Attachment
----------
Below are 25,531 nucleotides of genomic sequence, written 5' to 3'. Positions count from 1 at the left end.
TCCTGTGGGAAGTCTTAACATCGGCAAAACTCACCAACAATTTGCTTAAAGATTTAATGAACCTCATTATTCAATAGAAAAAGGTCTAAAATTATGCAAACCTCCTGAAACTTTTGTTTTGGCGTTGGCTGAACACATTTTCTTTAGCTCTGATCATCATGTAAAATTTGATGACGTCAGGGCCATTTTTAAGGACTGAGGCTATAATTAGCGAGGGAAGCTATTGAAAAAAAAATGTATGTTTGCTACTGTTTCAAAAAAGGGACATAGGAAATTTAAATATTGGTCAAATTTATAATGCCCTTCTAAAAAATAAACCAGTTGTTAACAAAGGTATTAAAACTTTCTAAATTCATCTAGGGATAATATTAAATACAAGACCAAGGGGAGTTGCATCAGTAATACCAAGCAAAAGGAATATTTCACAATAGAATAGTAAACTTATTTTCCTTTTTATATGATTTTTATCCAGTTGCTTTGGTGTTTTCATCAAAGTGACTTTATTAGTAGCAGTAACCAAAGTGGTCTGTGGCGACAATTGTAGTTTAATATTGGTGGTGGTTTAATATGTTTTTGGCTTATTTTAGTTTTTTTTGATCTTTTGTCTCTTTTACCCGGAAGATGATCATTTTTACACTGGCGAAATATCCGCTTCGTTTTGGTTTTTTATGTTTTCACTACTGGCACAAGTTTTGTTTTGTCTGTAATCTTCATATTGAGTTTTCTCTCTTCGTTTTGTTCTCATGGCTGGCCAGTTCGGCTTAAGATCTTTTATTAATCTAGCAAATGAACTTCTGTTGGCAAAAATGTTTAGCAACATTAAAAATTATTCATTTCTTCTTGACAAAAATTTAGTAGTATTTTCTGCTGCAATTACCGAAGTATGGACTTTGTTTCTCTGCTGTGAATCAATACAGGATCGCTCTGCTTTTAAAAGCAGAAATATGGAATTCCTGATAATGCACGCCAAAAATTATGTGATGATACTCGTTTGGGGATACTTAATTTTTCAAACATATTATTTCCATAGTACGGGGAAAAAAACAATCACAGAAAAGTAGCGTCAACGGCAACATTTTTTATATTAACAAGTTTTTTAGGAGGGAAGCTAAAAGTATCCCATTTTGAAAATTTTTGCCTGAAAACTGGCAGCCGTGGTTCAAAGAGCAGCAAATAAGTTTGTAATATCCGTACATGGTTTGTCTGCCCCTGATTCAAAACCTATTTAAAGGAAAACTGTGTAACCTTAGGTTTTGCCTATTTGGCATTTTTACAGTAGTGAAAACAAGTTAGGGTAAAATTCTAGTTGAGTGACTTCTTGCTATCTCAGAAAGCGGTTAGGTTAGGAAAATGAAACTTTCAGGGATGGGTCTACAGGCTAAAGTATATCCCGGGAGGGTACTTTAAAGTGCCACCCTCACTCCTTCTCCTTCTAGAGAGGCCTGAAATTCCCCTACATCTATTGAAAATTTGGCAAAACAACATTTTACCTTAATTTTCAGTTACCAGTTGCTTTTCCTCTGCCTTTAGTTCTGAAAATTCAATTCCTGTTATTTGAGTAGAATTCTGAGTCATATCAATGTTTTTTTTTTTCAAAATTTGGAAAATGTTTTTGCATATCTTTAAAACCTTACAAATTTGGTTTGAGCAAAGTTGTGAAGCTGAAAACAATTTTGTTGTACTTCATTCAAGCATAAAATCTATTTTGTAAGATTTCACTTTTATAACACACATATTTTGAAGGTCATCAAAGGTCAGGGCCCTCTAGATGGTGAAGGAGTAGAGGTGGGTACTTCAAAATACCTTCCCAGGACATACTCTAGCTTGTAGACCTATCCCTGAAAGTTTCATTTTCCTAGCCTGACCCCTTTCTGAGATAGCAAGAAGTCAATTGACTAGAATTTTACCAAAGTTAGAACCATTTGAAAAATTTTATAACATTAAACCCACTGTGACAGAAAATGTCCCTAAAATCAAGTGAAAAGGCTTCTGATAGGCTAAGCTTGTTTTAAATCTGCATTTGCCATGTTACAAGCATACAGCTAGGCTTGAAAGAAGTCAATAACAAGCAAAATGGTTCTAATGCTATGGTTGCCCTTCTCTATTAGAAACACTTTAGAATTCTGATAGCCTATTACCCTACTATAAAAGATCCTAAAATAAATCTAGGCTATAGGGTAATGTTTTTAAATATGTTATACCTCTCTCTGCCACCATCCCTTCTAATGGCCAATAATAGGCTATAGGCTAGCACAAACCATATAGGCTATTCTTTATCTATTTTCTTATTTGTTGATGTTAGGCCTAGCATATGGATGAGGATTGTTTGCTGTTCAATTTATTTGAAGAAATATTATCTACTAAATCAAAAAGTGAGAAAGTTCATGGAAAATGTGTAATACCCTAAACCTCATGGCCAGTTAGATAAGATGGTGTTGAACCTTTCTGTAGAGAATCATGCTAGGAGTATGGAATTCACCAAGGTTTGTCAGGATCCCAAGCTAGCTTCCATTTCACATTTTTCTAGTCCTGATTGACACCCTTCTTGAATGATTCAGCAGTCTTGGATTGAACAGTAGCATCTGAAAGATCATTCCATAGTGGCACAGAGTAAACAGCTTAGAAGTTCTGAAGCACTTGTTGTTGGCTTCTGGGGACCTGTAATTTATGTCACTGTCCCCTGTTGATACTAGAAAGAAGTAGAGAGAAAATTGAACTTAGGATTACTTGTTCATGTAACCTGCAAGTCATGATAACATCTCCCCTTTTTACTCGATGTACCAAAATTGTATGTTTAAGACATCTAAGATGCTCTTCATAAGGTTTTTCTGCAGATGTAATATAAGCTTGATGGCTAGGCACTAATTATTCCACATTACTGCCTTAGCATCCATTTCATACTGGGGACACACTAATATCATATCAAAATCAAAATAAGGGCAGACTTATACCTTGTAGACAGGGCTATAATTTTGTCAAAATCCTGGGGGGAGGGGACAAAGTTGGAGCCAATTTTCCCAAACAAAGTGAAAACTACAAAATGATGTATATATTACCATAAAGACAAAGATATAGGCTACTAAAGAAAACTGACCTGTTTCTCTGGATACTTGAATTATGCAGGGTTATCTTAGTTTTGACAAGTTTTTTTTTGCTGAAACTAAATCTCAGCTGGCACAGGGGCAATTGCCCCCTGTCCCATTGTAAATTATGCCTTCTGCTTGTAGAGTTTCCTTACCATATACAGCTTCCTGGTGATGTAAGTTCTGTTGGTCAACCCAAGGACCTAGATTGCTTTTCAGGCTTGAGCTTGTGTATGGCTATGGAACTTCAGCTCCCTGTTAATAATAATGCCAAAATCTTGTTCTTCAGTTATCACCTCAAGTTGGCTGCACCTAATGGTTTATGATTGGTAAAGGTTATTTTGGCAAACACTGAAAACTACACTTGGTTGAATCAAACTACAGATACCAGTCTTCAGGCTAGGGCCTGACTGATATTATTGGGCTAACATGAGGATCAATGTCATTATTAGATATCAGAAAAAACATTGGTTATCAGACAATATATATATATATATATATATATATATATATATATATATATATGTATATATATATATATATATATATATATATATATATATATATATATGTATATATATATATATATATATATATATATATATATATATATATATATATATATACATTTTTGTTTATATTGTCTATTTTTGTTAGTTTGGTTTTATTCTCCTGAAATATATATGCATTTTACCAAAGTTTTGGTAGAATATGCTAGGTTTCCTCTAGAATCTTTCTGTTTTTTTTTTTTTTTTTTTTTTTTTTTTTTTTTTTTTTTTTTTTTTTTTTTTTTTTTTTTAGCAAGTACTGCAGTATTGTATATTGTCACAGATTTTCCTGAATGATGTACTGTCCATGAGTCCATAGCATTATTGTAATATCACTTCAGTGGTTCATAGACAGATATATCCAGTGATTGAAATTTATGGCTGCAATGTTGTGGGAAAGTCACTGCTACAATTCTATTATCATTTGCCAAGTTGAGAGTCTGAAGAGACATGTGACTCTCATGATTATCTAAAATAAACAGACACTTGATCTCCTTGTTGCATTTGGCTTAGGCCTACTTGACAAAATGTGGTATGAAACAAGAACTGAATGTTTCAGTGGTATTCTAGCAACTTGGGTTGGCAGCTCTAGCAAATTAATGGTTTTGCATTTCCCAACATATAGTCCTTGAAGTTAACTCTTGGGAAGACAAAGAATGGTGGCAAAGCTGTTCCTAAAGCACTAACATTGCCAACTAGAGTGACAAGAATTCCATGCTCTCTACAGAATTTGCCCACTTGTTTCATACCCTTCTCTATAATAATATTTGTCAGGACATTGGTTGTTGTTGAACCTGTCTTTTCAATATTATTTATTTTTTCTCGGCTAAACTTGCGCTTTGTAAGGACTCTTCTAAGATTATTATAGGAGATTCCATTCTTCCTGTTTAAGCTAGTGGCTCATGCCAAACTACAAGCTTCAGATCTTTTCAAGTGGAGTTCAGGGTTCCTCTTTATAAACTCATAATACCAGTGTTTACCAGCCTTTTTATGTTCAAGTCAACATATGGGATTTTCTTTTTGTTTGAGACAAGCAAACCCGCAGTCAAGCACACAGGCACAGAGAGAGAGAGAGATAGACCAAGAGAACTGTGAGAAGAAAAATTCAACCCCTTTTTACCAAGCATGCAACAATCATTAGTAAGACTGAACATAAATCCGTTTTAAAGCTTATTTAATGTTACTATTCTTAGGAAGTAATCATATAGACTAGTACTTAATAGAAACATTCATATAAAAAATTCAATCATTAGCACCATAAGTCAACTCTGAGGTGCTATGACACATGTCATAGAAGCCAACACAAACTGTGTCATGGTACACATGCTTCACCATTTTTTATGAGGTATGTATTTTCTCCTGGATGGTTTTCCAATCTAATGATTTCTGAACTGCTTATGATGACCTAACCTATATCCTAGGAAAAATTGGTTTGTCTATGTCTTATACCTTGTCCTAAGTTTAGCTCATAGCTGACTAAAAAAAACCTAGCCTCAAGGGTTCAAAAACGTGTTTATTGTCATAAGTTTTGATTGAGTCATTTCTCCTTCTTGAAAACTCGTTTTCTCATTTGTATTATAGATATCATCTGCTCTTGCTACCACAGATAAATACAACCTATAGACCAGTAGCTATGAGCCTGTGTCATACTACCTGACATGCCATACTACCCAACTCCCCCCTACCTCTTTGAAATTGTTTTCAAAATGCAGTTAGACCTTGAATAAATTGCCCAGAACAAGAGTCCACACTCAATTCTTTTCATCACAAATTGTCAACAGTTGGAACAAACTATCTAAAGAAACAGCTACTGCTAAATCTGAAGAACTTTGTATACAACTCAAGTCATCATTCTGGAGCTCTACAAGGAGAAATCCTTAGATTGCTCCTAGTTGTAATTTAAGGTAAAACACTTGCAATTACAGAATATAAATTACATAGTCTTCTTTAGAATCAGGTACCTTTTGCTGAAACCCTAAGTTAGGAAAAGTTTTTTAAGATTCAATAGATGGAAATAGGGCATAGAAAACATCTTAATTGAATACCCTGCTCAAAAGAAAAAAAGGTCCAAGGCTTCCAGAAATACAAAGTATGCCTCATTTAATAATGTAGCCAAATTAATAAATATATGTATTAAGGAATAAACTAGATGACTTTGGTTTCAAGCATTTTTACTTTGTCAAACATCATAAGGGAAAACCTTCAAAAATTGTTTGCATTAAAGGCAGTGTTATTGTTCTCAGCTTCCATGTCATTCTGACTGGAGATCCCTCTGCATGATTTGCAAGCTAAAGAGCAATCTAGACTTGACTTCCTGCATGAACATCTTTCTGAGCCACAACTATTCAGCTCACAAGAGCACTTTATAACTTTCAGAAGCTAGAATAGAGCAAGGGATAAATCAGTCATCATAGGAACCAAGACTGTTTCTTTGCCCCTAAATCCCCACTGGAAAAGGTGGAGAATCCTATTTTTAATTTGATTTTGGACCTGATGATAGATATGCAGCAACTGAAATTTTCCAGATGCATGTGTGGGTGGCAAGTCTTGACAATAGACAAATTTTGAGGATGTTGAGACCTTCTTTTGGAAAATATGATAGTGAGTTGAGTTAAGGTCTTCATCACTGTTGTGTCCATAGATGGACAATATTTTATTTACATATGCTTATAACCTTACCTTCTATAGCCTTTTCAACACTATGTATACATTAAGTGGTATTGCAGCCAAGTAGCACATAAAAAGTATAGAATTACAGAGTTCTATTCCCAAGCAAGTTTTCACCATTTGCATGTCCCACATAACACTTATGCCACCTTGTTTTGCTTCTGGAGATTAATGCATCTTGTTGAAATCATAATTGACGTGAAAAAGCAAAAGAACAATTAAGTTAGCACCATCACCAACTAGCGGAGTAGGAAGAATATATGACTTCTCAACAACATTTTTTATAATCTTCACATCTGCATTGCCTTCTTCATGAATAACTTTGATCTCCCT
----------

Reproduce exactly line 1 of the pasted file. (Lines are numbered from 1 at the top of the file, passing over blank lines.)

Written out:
Below are 25,531 nucleotides of genomic sequence, written 5' to 3'. Positions count from 1 at the left end.